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Image courtesy of Getty Images.

Buttock size matters: Researchers reveal a large gluteus maximus is key for sprint speed and performance after examining the anatomy of elite athletes

  • New paper reveals how specific leg muscles differ between groups of elite sprinters (with an average 100m PB of 9.99s), sub-elite sprinters, and untrained men
  • Experts found that top sprinters, whilst being generally more muscular, had a very specific pattern to their muscularity, with some muscles far bigger (i.e. hip extensors) compared to sub-elite sprinters but others rather similar (i.e. calf muscles)
  • They also found the size of a number of muscles relate to the 100m time, with the gluteus maximus (the large muscle that forms the backside) explaining 44% of the variability in sprint time amongst sprinters
  • The researchers conclude: “Increasing the size of the gluteus maximus in particular, as well as the other hip extensor muscles, would be expected to improve running speed and sprint performance.”

A Loughborough University study examining the muscle size of elite sprinters has revealed a large gluteus maximus (the muscle that forms the backside) is key to achieving top speeds on the track.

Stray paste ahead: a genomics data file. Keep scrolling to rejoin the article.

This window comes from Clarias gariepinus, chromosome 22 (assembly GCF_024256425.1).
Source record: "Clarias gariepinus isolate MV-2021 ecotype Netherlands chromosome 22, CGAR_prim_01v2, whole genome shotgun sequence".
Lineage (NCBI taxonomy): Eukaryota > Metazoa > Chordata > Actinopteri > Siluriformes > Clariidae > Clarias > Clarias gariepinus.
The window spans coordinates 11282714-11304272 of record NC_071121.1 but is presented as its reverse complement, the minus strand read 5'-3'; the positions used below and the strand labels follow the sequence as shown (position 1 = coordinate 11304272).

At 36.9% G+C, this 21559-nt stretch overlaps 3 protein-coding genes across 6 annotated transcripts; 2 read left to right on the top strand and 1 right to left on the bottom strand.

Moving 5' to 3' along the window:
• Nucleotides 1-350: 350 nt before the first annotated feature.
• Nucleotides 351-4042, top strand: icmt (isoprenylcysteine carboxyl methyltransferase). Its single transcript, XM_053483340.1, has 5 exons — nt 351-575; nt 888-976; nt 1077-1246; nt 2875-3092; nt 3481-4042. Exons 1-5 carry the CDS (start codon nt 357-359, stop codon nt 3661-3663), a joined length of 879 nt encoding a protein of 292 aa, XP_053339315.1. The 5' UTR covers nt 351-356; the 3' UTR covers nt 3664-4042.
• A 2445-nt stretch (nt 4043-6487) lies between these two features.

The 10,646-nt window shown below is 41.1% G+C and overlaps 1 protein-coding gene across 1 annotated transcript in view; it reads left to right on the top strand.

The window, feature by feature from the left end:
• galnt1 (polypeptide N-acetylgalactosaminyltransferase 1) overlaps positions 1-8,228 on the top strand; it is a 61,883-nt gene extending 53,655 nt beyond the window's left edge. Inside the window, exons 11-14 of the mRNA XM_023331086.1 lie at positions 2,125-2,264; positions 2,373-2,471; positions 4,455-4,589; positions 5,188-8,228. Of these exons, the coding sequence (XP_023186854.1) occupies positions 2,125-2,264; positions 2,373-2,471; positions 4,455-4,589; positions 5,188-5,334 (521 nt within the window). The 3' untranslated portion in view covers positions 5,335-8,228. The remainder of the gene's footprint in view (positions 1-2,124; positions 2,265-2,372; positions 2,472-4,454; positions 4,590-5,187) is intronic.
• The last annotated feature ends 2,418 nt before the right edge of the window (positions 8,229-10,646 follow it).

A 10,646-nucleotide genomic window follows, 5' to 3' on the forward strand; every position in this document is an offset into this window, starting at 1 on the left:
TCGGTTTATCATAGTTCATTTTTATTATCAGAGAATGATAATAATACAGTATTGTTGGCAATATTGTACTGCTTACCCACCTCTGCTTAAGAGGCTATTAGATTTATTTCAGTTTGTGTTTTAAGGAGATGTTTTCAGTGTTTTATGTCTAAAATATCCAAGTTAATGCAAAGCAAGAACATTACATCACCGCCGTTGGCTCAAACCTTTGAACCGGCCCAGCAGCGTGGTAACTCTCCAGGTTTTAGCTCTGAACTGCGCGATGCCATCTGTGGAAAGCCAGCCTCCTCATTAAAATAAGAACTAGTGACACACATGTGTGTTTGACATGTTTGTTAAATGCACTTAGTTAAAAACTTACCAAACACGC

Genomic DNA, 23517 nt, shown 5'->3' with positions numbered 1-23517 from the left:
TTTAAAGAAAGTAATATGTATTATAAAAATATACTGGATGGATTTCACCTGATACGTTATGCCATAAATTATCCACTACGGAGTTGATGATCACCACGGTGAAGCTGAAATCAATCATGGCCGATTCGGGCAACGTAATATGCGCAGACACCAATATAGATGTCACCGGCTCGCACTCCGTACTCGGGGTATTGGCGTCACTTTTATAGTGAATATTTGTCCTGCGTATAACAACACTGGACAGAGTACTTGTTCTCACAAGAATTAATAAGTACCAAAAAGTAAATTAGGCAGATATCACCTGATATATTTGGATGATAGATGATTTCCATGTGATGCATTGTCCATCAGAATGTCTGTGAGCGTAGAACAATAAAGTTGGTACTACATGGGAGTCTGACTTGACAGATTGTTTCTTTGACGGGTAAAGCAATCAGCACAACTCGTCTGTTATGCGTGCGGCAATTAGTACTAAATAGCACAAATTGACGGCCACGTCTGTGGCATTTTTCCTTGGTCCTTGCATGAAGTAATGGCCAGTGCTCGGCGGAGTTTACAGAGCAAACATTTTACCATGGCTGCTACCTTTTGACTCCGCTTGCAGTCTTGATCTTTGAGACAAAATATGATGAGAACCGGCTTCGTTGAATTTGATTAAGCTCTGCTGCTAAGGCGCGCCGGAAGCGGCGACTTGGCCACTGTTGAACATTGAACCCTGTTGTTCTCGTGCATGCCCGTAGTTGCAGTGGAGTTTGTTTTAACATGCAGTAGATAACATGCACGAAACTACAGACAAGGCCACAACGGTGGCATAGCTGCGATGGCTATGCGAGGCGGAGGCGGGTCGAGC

Rob Miller, a PhD student at Loughborough University and a strength and conditioning coach with British Athletics, and Professor Jonathan Folland, an expert in neuromuscular performance, studied the muscle anatomy of 100m track sprinters to find out if the size of specific leg muscles differed between elite sprinters (with an average personal best of 9.99s), good – or ‘sub-elite’ – sprinters, and healthy, untrained men.

To achieve this, the School of Sport, Health and Exercise Sciences researchers used a magnetic resonance imaging (MRI) scanner at the National Centre for Sport and Exercise Medicine on the Loughborough campus to measure the size of 23 lower body muscles in 42 men (five elite sprinters, 26 sub-elite, and 11 untrained men).

The study, in collaboration with British Athletics, is particularly unique as it used “a larger and faster group of sprinters than ever before and with more rigorous measures of muscle anatomy”.

The team found that though the top sprinters were generally more muscular, they had a very specific pattern to their muscularity.

Some muscles in the elite group were far bigger than those of the untrained men and, more interestingly, also bigger than the sub-elite sprinters – for example, there was a 32% size difference in hip extensor muscles (the group of muscles that extend the hip joint) between the elite and sub-elite runners.